Ticks in Your Worm Bin?

Here is an msg from Adam H:

I’ve been worm farming for quite awhile now. I know what spring tails
and the red mites look like. I have ticks in my rubbermaid worm bins
inside the house. We do have lots of ticks outdoors here in phoenix,
but I have no idea where these ones came from. The bedding I use is
coco coir, shredded paper, shredded cardboard, and my rock dust/oyster
shell flour mixture. I don’t use any manures or anything in my indoor
bins. I do have dogs that could and likely do bring them into the
house, which may be how they got to the bins. Is there an easy way to
get rid of them? I have food grade Diatomaceous Earth, but those bins
are way too moist to use that stuff on them. I have lots of worms in
the bins so I don’t want to bring them outside and cook them. Any
ideas???


Hi Adam,

Mites and ticks are very closely related and they look a great deal alike. I’d personally be very surprised if you ended up with any number of ticks in an indoor worm bin. Maybe in an outdoor bin if there happened to be lots of them in the area.

There are many different species of mites that can end up in a vermicomposting system – especially if the worms have had any association with manure. You mentioned never having used manures – but there is still a good chance that any worms you have purchased were raised on manures. It’s entirely possible that various other types of mites (maybe as eggs) could have ended up coming with the worms as a result.

I’ve been amazed by the array of shapes and sizes of mites I’ve found in aged manures – some of the larger ones definitely do look like ticks.

All that being said…

Assuming you DO have ticks, my guess is that you couldn’t have too many of them – it’s not as though a vermicomposting system is an ideal breeding habitat for them – so I’d simply recommend removing them as you see them. If we’re talking here about large numbers of critters that look like ticks, again I’m almost positive you are actually dealing with harmless mites.

I guess if you wanted to be absolutely certain you might (no pun intended – lol) be able to track down an acarologist – i.e. someone who studies mites and ticks – at a local university – someone who could potentially ID the ones you have.

As an experiment you might try putting a clump of dog hair in your worm bin (examine closely and make sure no ticks on it already) to see if it lures them at all. If so, this might offer you a way to concentrate and remove them without resorting to anything drastic.

Hope this helps!

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Comments

    • Adam
    • August 20, 2013

    Thanks Bentley. I purchased my worms over a year ago and haven’t seen these creatures in the bins until recently. They are much larger than the normal red mites that I sometimes get. They have triangulated bodies (small head areas) like ticks have. The worms were purchased originally from you guys. I found them mostly on the lids and sides of the bin and squished the ones I saw. They were very hard to smash and made a crack sound when successful. I left the lids off awhile because I was going to dry out the surface to use DE on them. I’ll keep you updated.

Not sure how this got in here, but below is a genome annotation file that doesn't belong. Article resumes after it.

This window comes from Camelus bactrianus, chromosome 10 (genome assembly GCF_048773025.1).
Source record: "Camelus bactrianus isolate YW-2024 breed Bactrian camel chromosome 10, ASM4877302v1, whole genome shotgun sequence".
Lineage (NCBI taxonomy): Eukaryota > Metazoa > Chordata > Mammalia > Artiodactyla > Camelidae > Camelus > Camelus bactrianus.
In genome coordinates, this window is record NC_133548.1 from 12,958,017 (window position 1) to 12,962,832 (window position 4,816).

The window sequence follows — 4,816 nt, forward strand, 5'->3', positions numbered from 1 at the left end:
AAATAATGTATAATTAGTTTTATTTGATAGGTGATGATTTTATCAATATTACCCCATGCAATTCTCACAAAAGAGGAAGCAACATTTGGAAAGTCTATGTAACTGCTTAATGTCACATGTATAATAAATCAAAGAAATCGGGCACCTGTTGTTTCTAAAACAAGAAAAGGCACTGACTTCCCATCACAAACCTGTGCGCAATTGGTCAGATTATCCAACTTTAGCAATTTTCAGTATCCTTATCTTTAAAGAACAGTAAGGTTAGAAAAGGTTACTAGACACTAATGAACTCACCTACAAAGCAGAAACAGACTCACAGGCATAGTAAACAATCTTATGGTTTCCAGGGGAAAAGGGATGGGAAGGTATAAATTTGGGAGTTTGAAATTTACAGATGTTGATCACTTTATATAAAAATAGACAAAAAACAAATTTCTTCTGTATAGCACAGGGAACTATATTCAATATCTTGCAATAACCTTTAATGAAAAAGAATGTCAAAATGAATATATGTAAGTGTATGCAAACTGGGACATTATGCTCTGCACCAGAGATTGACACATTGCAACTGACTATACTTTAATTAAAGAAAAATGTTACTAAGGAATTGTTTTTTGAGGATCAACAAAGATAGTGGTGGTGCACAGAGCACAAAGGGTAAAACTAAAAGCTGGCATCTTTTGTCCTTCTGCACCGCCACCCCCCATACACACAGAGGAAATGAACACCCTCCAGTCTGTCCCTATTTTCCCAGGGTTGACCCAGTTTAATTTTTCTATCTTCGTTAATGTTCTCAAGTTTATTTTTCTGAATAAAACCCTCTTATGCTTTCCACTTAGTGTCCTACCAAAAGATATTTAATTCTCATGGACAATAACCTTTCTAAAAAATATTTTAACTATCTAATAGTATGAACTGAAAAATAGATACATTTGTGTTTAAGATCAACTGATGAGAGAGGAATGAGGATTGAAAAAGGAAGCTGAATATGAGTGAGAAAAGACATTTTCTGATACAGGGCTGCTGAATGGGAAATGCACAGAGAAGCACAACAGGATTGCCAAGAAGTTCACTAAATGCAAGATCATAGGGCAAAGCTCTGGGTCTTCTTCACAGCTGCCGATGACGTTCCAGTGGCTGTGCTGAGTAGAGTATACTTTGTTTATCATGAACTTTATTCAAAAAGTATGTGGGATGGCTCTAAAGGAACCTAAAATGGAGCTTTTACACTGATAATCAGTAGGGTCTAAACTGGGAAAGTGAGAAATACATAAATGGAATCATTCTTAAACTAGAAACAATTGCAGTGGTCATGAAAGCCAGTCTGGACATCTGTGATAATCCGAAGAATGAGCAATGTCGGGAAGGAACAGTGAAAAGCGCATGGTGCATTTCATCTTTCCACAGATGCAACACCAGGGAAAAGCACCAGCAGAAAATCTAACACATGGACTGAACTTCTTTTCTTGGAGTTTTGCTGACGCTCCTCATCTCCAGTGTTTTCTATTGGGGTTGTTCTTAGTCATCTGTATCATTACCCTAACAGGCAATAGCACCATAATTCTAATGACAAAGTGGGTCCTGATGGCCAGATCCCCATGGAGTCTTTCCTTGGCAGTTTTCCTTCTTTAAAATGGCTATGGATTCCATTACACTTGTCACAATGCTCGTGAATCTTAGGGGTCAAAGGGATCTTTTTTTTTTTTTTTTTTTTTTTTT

• John W.
    • August 21, 2013

    I would assume ticks would not have anything to eat in a worm bed. Of course I don’t know what ticks actually eat. I assume its only blood…but we know about assumptions.

  1. This one made me itch! Lol! Possible it could be some form of beetle that hatched out. If you could get a picture it would do wonders.

  2. Forgot to mention. Google pseudoscorpion and see if that is what you have. I’d be willing to bet it is.

    • Adam
    • August 22, 2013

    Those psuedoscorpions look cool, but no that’s not them. I’m 99.9% sure they were ticks. I killed all that I saw on the lids and sides of the few bins they were in and kept the lids off of them. I haven’t noticed them anymore the last couple days. I’ll check again tomorrow.

    • Bentley
    • August 22, 2013

    Yeah – I was actually wondering the same thing about this potentially being some form of beetle. I’ve had some that resemble ticks.
    The number of legs would be a giveaway though – insects have 6 while mites and ticks have 8.

    I’m not so sure about pseudoscorpions as a possibility, though – in my experience, the little claws are pretty obvious.

    • Bentley
    • August 22, 2013

    Whoops – for some reason Adam’s second comment needed approval as well and I didn’t see it (and approve it) until after I left mine.

    • Lynn
    • August 22, 2013

    John – ticks eating blood only is correct. And, Bentley, tick larva have only six legs. Not all, but a lot of them. They don’t get eight till they have a blood meal. Blood is key to their development. Here’s a link to a resource that I use when training new hires where I work.

    http://www.cdc.gov/ticks/life_cycle_and_hosts.html

    It’s got some photos. They might help identify what they were, although they aren’t in a form you can enlarge for detail. I can’t think of anything in a worm bin to attract a tick. Talking about ticks doesn’t make me itch,exactly, but I have this weird speech problem of referring to my training classes as flick and tea class. (Flea and tick products and how to sell them)

    • Bentley
    • August 25, 2013

    Very interesting, Lynn – thanks for sharing that! I didn’t realize that young ticks (and perhaps mites as well) had 6 legs.

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